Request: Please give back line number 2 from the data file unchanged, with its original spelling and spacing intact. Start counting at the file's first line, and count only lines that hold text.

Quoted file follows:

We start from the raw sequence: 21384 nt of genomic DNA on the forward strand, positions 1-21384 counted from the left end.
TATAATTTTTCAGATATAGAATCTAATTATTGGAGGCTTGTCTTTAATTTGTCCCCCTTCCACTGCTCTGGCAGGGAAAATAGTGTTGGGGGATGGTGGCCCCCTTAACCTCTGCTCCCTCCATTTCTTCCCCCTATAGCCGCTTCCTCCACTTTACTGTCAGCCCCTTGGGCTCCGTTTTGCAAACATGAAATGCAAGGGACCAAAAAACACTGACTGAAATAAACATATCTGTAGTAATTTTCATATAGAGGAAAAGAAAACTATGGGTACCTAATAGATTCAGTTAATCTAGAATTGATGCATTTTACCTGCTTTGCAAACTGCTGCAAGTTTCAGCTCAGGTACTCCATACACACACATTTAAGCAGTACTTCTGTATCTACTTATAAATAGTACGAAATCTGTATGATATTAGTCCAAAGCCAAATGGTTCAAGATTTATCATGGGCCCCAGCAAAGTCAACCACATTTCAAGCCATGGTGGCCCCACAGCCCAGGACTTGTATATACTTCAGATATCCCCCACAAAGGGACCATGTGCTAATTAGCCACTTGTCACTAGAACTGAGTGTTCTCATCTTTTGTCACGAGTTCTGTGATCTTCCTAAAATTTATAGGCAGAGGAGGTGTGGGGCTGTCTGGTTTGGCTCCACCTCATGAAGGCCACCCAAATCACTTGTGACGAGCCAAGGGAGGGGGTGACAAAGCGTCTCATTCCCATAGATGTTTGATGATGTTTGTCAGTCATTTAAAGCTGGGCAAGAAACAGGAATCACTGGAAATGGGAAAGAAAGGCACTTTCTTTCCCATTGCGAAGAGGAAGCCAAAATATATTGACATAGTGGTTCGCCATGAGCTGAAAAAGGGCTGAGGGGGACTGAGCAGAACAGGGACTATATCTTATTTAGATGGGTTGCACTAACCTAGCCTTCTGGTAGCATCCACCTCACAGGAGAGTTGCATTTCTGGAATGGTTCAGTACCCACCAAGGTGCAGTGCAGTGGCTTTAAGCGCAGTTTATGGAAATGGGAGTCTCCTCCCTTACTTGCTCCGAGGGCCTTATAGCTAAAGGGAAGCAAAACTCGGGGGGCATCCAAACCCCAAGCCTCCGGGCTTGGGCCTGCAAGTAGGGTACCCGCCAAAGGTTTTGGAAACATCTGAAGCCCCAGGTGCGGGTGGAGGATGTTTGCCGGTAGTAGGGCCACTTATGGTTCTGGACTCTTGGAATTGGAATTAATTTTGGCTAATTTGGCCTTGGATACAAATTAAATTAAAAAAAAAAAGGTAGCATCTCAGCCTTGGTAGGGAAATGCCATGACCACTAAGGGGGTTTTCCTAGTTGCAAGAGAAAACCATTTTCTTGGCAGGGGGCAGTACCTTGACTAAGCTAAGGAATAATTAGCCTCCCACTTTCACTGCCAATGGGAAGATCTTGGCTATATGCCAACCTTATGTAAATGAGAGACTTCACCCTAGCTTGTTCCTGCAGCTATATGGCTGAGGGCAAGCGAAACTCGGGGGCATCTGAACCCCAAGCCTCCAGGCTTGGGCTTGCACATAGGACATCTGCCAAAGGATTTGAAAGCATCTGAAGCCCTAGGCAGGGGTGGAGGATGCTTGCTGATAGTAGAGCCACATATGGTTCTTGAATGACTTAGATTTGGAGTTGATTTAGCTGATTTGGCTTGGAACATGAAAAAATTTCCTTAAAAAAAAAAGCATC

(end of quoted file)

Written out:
TATAATTTTTCAGATATAGAATCTAATTATTGGAGGCTTGTCTTTAATTTGTCCCCCTTCCACTGCTCTGGCAGGGAAAATAGTGTTGGGGGATGGTGGCCCCCTTAACCTCTGCTCCCTCCATTTCTTCCCCCTATAGCCGCTTCCTCCACTTTACTGTCAGCCCCTTGGGCTCCGTTTTGCAAACATGAAATGCAAGGGACCAAAAAACACTGACTGAAATAAACATATCTGTAGTAATTTTCATATAGAGGAAAAGAAAACTATGGGTACCTAATAGATTCAGTTAATCTAGAATTGATGCATTTTACCTGCTTTGCAAACTGCTGCAAGTTTCAGCTCAGGTACTCCATACACACACATTTAAGCAGTACTTCTGTATCTACTTATAAATAGTACGAAATCTGTATGATATTAGTCCAAAGCCAAATGGTTCAAGATTTATCATGGGCCCCAGCAAAGTCAACCACATTTCAAGCCATGGTGGCCCCACAGCCCAGGACTTGTATATACTTCAGATATCCCCCACAAAGGGACCATGTGCTAATTAGCCACTTGTCACTAGAACTGAGTGTTCTCATCTTTTGTCACGAGTTCTGTGATCTTCCTAAAATTTATAGGCAGAGGAGGTGTGGGGCTGTCTGGTTTGGCTCCACCTCATGAAGGCCACCCAAATCACTTGTGACGAGCCAAGGGAGGGGGTGACAAAGCGTCTCATTCCCATAGATGTTTGATGATGTTTGTCAGTCATTTAAAGCTGGGCAAGAAACAGGAATCACTGGAAATGGGAAAGAAAGGCACTTTCTTTCCCATTGCGAAGAGGAAGCCAAAATATATTGACATAGTGGTTCGCCATGAGCTGAAAAAGGGCTGAGGGGGACTGAGCAGAACAGGGACTATATCTTATTTAGATGGGTTGCACTAACCTAGCCTTCTGGTAGCATCCACCTCACAGGAGAGTTGCATTTCTGGAATGGTTCAGTACCCACCAAGGTGCAGTGCAGTGGCTTTAAGCGCAGTTTATGGAAATGGGAGTCTCCTCCCTTACTTGCTCCGAGGGCCTTATAGCTAAAGGGAAGCAAAACTCGGGGGGCATCCAAACCCCAAGCCTCCGGGCTTGGGCCTGCAAGTAGGGTACCCGCCAAAGGTTTTGGAAACATCTGAAGCCCCAGGTGCGGGTGGAGGATGTTTGCCGGTAGTAGGGCCACTTATGGTTCTGGACTCTTGGAATTGGAATTAATTTTGGCTAATTTGGCCTTGGATACAAATTAAATTAAAAAAAAAAAGGTAGCATCTCAGCCTTGGTAGGGAAATGCCATGACCACTAAGGGGGTTTTCCTAGTTGCAAGAGAAAACCATTTTCTTGGCAGGGGGCAGTACCTTGACTAAGCTAAGGAATAATTAGCCTCCCACTTTCACTGCCAATGGGAAGATCTTGGCTATATGCCAACCTTATGTAAATGAGAGACTTCACCCTAGCTTGTTCCTGCAGCTATATGGCTGAGGGCAAGCGAAACTCGGGGGCATCTGAACCCCAAGCCTCCAGGCTTGGGCTTGCACATAGGACATCTGCCAAAGGATTTGAAAGCATCTGAAGCCCTAGGCAGGGGTGGAGGATGCTTGCTGATAGTAGAGCCACATATGGTTCTTGAATGACTTAGATTTGGAGTTGATTTAGCTGATTTGGCTTGGAACATGAAAAAATTTCCTTAAAAAAAAAAGCATC